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Voice of Industry

How Will Orthopaedic Procedures Change in the Next 10 Years?

The OMTEC® 2018 Closing Keynote panel of surgeon entrepreneurs and executives fielded an audience question on ways that surgical techniques will change over the next five to 10 years, and what might that mean for new products. We thought it was great question with insightful answers, which we have recapped here.

Patrick Sweeney, M.D., Spine Surgeon, Founder, Center for Minimally, Invasive Surgery, Flow-Fx and ConnectSx: The most difficult challenge that orthopaedics faces will be answered by precision delivery of biologics or medication. Personally, I’m committed to the concept of orthopaedic implants becoming a medication delivery device. When you look at the advances in biologics that we’ve had and the medications that have been available for a long time, delivering those in a precise fashion has the potential to change surgical techniques.

Peter Althausen, M.D., Chairman and Treasurer, Orthopaedic Implant Company and Trauma Surgeon, Reno Orthopaedic Clinic: If you look at trauma or total joint, over the next five year period, I don’t think we can perform the surgery any faster. The 20 operations that I perform, I do them within the same time frame—a hip nail takes seven-and-a-half minutes every time, unless something is horribly wrong. The inefficiency of what happens between the surgeries is the problem we’re looking at now. Until our problems are solved by the superbiologic, how do we make the implant delivery easier? How do we decrease time in processing and storing? How do we make it easier on our staff so that they get burned out less?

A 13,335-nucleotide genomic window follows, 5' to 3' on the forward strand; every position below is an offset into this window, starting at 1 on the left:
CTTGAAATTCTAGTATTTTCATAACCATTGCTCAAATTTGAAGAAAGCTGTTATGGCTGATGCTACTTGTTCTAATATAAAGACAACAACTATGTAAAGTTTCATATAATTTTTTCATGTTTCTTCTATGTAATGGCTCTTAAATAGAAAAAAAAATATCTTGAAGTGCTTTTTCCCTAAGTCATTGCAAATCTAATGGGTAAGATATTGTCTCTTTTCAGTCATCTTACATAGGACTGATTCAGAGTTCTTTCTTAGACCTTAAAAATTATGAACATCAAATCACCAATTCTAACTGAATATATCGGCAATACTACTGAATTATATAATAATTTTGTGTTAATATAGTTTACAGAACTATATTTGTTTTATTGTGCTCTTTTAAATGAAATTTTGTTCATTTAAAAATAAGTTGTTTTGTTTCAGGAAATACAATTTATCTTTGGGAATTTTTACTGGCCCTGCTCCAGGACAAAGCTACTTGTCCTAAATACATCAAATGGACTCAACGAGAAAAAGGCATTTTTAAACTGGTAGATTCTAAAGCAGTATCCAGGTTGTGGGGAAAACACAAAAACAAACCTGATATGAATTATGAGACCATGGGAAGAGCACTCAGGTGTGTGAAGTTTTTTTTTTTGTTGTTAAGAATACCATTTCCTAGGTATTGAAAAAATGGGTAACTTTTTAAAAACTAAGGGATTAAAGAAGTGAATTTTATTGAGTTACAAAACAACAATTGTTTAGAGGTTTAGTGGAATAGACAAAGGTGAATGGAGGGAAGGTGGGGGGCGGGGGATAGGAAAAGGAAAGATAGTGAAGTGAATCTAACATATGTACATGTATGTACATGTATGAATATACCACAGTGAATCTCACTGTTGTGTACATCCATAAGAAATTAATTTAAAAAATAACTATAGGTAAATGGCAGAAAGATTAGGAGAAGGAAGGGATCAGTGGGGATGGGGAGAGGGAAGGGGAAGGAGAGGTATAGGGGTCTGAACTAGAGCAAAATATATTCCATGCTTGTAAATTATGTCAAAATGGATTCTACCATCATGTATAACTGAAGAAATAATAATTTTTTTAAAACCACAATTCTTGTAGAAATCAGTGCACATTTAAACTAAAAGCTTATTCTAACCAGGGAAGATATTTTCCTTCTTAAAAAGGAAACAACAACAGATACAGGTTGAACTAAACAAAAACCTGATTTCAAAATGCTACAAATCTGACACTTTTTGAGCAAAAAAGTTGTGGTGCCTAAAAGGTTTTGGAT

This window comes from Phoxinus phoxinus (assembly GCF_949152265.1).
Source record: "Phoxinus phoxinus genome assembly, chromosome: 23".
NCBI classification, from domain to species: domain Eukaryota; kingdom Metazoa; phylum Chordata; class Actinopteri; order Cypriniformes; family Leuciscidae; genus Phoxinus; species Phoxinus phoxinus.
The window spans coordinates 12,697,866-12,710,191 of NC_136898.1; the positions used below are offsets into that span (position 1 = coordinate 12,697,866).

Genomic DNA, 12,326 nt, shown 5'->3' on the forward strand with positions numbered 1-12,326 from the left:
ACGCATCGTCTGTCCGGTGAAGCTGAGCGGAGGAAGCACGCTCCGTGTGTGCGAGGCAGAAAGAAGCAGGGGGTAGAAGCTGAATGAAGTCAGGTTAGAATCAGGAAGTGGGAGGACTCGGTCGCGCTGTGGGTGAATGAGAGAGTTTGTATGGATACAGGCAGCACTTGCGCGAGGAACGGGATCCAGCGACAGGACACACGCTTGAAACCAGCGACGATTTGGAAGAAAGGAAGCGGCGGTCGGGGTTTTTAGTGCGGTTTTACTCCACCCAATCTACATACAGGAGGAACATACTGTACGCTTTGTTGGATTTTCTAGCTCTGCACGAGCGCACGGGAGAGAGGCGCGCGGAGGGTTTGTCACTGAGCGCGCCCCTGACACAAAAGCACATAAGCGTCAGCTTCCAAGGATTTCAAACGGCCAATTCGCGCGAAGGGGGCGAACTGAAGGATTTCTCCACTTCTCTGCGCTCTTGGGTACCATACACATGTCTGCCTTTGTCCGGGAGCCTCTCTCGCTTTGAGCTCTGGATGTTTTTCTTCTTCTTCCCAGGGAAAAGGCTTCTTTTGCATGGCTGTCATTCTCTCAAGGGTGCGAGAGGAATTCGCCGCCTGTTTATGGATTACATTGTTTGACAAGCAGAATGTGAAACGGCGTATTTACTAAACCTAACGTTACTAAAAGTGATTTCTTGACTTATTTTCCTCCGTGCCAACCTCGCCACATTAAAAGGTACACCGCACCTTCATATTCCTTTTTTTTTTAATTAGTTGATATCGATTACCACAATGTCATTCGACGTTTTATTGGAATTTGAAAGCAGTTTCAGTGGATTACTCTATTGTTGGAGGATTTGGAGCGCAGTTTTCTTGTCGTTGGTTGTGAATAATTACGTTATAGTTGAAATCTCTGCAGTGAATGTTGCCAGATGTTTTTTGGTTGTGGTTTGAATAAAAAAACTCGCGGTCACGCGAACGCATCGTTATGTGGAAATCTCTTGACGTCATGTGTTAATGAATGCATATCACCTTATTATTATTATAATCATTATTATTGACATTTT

Mark I. Froimson, M.D., Immediate Past President, American Association of Hip and Knee Surgeons, and Principal, Riverside Health Advisors: Biologics are going to be key. Think of total joint replacement; there are two problems that plague us. One, infection rate is still real—1% to 2%—and it’s a devastating problem. If you get an infected total joint, your mortality rate within five years is higher than most cancers. The implants we put in people haven’t changed. We need biologically-augmented implants that are coated with certain agents that will deter infection. Two, some people develop early or late instability around a primary total knee and, despite our best efforts with robotics or sensors or alignment techniques, there are still people with whom the kinematics are off. It would be nice to make adjustments in vivo so that we could correct the kinematics after an implant has been implanted. There are areas of innovation if you look at the existing problems.


Additional insight from the panel discussion, including the surgeons' thoughts on single-use and patient-specific instruments, was recapped in the article Surgeons Seek Innovation in Instruments, Delivery of Care.